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News from Kiev

January 30, 2008

I thought I’d share with you some facts regarding Kiev that perhaps don’t make the news there in the West. So here goes…

Our new Prime Minister Yulia Tymoshenko has not wasted any time since taking office. From day one she declared war on corruption saying, “We start the power-cleansing process. I will do everything not to let dirty shadow money become the key factor of the Ukrainian politics, so it can no longer buy deputies like cattle on a marketplace, and so no other politician will be eager to easily earn tens of millions.”  She also declared war on the mayor of Kiev who is said to have recently stolen 10% of Kiev real estate and distributed it among his friends. Then she focused on the energy sector by appointing her confidant as the new president of the state-owned Naftogaz.

Tymoshenko inherited a messy and corrupt energy sector and is finding that the corruption was much more expansive thanks to the previous government. Part of the problem was Russia raised the price of natural gas and Naftogaz was prevented from raising the price to consumers because Yanukovych did not want to lose popularity with the voters.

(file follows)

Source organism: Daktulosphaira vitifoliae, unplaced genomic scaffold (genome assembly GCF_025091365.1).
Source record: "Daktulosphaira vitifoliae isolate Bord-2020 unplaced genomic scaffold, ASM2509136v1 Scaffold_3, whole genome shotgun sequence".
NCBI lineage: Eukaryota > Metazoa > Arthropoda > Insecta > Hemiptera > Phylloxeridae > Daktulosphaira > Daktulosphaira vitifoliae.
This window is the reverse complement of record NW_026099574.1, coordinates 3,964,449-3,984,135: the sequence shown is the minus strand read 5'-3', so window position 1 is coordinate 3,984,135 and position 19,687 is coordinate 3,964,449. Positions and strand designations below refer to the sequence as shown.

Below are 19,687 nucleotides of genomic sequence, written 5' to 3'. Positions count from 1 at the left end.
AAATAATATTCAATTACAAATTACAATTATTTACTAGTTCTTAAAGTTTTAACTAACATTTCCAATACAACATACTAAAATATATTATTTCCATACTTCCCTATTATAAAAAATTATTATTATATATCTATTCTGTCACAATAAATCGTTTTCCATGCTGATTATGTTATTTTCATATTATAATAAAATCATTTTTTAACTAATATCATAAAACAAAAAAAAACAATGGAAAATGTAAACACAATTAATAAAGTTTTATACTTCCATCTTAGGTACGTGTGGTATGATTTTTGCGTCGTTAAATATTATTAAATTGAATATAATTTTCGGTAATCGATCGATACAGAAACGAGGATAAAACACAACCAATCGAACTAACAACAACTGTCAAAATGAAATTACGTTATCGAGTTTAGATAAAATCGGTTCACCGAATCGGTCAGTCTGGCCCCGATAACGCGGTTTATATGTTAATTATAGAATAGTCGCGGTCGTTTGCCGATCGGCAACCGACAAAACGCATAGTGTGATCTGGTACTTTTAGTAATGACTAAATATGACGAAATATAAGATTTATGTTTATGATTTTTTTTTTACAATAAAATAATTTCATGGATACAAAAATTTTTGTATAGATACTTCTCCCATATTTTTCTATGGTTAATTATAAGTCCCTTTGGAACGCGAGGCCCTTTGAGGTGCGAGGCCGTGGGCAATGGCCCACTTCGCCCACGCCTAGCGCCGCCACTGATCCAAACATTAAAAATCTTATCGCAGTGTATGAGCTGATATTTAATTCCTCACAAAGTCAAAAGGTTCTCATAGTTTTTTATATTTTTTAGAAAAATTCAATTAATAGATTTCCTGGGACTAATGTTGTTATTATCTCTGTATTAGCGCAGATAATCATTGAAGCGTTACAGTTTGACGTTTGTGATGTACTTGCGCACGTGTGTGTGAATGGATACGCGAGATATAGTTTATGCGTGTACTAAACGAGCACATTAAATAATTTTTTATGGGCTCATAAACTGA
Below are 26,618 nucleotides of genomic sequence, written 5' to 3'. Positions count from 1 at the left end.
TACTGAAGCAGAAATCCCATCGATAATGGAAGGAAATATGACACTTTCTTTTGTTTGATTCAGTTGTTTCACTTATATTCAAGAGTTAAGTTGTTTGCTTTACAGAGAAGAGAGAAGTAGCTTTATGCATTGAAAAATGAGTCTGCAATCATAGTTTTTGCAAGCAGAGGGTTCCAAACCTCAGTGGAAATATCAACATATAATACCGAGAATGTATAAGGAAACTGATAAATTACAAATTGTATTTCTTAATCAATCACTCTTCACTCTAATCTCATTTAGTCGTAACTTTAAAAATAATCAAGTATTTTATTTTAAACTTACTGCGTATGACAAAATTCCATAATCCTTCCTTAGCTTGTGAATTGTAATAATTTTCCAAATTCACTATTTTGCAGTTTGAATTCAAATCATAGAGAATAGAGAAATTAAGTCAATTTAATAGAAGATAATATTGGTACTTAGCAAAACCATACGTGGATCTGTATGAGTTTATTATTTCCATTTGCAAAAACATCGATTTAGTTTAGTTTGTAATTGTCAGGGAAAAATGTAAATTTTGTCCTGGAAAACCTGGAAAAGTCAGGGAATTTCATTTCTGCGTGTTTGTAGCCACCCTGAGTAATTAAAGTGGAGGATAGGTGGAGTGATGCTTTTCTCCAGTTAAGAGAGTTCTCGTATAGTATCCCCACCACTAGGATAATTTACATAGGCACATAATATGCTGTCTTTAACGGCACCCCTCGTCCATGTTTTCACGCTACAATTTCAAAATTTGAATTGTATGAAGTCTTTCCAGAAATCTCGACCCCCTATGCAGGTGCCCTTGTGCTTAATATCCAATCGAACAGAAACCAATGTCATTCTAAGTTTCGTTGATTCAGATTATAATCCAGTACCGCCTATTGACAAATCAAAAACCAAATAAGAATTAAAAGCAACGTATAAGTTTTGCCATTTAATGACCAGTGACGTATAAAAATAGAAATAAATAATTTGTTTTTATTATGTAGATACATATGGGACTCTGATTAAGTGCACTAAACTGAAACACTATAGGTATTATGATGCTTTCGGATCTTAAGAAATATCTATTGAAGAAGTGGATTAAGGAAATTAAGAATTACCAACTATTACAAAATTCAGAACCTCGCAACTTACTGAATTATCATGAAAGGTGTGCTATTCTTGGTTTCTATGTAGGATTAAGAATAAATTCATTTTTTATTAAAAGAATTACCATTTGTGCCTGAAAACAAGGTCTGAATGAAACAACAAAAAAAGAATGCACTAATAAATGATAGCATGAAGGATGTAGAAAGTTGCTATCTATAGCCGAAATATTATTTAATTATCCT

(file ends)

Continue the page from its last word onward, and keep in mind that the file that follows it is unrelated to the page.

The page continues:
She pushed through a new budget in record 10 days. It included the continuation of her campaign against corruption and puts into effect 36 promises Tymoshenko made during her campaign. For example – cutting the pension of parliamentarians by 50%, eliminating free transportation and lodging in prestigious resorts, and ending government subsidies for members of parliament to live in Kiev apartments. The budget also sets aside some funds to begin paying back the millions of dollars people lost in their savings accounts due to government corruption after the fall of the Soviet Union. Last but certainly not least she promised to tackle another very sensitive area – elimination of immunity from prosecution that members of parliament have used to protect themselves from shady business practices.

Hopefully as the corruption is cleaned up and business becomes more honest, the inflation will also begin to slow down. Right now the greatest economic concern is the high and rising inflation. Consumer prices rose by 16.6 percent last year according to government reports. However, we the consumers felt in our wallets a much larger increase. For example, in June you could buy 10 eggs (yes, they are sold by the 10’s here) for 3.70 greevna (or about 74 cents). Today eggs cost  9.70 greevna ($1.94). You do the math but I seriously doubt you will come up with 16.6% inflation. That comparison is just the tip of the iceberg. I could go on with quite a lengthy list but suffices to say inflation is quite a bit higher than the government stated amount. Makes one wonder why? Or maybe the better question is – who. Can you tell we are feeling the nasty “inflation” bite?

All we can do is pray and hope. Will you join us? Thanks!

One Comment leave one →
  1. January 31, 2008 11:27 am

    That is a good point I hadn’t thought about. Actual inflation on the street is much higher than what people are saying it is officially. It is “supposed” to stablize this year. We will see….

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